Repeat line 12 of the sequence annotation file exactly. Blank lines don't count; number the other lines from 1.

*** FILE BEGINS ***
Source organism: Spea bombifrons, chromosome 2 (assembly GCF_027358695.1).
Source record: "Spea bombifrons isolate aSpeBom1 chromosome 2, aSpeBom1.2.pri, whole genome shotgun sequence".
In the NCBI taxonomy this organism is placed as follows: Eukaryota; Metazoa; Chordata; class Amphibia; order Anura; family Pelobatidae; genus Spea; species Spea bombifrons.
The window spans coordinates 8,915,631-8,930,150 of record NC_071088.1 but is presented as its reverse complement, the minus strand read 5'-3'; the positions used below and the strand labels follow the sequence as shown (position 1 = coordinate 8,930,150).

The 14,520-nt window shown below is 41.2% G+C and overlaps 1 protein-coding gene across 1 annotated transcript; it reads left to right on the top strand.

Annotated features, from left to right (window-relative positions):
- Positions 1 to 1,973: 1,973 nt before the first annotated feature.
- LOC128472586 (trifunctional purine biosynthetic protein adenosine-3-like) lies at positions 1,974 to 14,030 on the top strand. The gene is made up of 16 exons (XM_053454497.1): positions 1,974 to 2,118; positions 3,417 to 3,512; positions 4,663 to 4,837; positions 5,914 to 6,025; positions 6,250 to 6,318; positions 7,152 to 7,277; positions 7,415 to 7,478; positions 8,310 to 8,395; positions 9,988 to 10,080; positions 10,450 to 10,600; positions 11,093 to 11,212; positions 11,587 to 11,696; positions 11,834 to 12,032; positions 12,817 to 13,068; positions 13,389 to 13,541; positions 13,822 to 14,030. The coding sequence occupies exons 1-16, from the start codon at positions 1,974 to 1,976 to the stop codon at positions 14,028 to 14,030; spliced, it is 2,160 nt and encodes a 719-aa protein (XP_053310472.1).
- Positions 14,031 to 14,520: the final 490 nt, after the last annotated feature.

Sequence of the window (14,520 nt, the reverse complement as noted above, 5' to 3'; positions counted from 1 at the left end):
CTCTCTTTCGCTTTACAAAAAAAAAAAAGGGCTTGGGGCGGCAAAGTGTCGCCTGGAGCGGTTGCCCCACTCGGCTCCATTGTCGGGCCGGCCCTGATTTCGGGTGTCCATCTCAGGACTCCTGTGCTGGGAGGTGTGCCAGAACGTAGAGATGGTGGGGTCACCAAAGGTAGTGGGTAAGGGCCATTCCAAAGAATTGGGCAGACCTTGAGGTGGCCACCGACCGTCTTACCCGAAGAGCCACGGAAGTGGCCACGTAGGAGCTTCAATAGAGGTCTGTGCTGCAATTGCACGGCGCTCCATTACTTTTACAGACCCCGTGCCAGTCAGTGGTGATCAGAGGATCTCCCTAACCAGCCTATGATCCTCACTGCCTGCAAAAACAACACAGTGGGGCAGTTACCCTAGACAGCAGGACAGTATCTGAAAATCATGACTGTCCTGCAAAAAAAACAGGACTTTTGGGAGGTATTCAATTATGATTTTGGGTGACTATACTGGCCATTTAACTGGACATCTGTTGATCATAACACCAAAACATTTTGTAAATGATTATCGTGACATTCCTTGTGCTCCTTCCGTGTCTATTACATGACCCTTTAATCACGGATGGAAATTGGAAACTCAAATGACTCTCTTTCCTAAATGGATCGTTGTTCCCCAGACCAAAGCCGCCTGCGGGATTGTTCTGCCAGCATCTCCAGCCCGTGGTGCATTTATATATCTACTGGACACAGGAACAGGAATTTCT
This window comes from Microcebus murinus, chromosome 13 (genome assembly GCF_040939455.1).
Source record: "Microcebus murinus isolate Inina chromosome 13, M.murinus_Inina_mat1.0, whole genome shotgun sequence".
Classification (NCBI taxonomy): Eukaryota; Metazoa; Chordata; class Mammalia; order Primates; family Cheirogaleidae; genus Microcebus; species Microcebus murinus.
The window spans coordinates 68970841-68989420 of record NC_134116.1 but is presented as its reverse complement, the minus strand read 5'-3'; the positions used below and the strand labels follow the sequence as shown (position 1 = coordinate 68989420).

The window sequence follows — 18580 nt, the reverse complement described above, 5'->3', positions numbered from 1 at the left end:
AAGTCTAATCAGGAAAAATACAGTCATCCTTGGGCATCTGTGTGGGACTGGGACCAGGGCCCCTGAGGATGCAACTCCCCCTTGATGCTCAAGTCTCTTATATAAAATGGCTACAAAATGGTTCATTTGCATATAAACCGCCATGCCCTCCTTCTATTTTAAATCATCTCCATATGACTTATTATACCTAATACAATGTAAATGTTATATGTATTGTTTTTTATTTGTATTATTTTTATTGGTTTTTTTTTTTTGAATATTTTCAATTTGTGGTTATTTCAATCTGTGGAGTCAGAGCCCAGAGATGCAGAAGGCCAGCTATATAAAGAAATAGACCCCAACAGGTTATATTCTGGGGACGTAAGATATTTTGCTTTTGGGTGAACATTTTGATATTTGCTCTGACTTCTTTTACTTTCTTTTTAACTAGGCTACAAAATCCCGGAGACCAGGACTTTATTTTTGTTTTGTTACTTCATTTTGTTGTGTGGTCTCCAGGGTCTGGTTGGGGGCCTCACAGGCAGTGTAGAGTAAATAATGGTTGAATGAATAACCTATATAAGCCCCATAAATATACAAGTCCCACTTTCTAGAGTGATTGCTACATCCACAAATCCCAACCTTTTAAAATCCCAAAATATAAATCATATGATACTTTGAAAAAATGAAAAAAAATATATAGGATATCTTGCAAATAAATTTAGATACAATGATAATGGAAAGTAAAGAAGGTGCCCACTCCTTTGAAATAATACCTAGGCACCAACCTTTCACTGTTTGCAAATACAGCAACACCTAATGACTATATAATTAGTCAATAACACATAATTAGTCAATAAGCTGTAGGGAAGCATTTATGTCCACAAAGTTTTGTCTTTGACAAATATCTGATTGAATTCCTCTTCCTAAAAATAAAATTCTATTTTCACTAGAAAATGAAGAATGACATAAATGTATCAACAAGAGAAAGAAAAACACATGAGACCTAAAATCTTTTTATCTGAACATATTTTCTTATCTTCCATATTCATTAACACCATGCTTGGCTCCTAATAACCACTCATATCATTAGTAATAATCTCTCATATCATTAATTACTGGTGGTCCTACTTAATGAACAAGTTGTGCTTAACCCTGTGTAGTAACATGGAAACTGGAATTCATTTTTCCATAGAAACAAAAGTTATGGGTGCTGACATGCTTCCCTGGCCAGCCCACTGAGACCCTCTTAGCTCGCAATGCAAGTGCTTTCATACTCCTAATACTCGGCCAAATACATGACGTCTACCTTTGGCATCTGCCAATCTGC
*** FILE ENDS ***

This window comes from Microcebus murinus, chromosome 13 (genome assembly GCF_040939455.1).